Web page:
3. How does Blake Edwards depict The Great Leslie (Curtis) as the “definitive hero” and Professor Fate (Lemmon) as the “definitive villain”?

Even before this scene in the clip starts, Edwards makes sure viewers know who the hero and the villain are. But in this clip, it’s The Great Leslie dressed all in white and clean-cut, and Professor Fate dressed all in black and plotting evil with his rocket to the balloon. Although I think viewers know from the start that The Great Leslie will always come out unscathed and that Professor Fate will never really inflict any harm with his evil deeds: the hot-air balloon landing on him and his assistant is one clue, but in the action after the clip, even Professor Fate and his assistant Max get out alive!

  • riffraf, goingtopluto, HEYMOE and 4 others like this

#64 Dr. Rich Edwards

Dr. Rich Edwards

    Advanced Member

  • Members
  • PipPipPip
  • 270 posts
  • LocationBall State University

Posted 22 September 2016 - 09:32 AM

The final Daily Dose of the films of the 1950s and 1960s features the opening scene from Blake Edwards' super deluxe homage to slapstick, The Great Race. This is our second major The Great Race clip this week, with the film's famous pie fight featured in Breakdown of a Gag, Episode 7.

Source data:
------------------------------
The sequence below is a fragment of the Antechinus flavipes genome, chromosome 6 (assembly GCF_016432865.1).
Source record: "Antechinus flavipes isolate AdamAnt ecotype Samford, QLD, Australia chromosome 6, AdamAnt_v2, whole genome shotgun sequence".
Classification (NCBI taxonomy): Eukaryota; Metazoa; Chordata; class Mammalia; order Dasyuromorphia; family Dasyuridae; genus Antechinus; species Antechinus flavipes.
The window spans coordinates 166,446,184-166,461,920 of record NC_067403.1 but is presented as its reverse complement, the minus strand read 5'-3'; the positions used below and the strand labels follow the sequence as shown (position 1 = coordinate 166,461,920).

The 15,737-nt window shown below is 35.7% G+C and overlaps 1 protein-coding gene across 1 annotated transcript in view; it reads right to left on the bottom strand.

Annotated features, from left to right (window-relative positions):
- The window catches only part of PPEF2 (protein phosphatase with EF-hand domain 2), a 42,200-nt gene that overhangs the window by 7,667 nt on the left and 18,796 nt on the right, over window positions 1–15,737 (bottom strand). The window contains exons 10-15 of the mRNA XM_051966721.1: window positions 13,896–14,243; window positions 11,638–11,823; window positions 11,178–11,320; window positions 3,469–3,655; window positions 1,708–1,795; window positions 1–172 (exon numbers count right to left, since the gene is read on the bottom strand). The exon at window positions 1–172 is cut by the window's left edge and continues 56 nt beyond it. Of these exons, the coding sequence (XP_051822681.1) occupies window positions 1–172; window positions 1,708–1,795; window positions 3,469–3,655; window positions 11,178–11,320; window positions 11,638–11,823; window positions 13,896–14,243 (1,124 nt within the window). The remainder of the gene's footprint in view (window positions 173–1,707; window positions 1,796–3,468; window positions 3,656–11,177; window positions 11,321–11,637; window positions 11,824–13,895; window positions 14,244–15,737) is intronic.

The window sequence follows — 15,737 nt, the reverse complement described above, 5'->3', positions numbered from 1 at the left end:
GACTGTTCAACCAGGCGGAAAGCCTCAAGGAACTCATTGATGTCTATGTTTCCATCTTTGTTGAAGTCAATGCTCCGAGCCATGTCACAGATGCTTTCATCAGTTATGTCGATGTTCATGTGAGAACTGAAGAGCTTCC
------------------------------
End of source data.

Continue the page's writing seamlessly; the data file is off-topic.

Please discuss how this film's opening sets up the live-action cartoon mood and atmosphere for the entire film. And Blake Edwards literally spared no expense to get that look -- as The Great Race was the most expensive comedy ever made at that point in time.


As usual, all of the Daily Doses are archived at Canvas.net course under the "Daily Dose of Doozy" link.


Enjoy your discussions!

  • Mandroid51 likes this

Richard Edwards, PhD

Ball State University

Instructor: TCM Presents: The Master of Suspense: 50 Years of Hitchcock (2017)

Instructor: TCM Presents: Painfully Funny: Exploring Slapstick in the Movies (2016)

Instructor: TCM Presents: Into the Darkness: Investigating Film Noir (2015)



0 user(s) are reading this topic

0 members, 0 guests, 0 anonymous users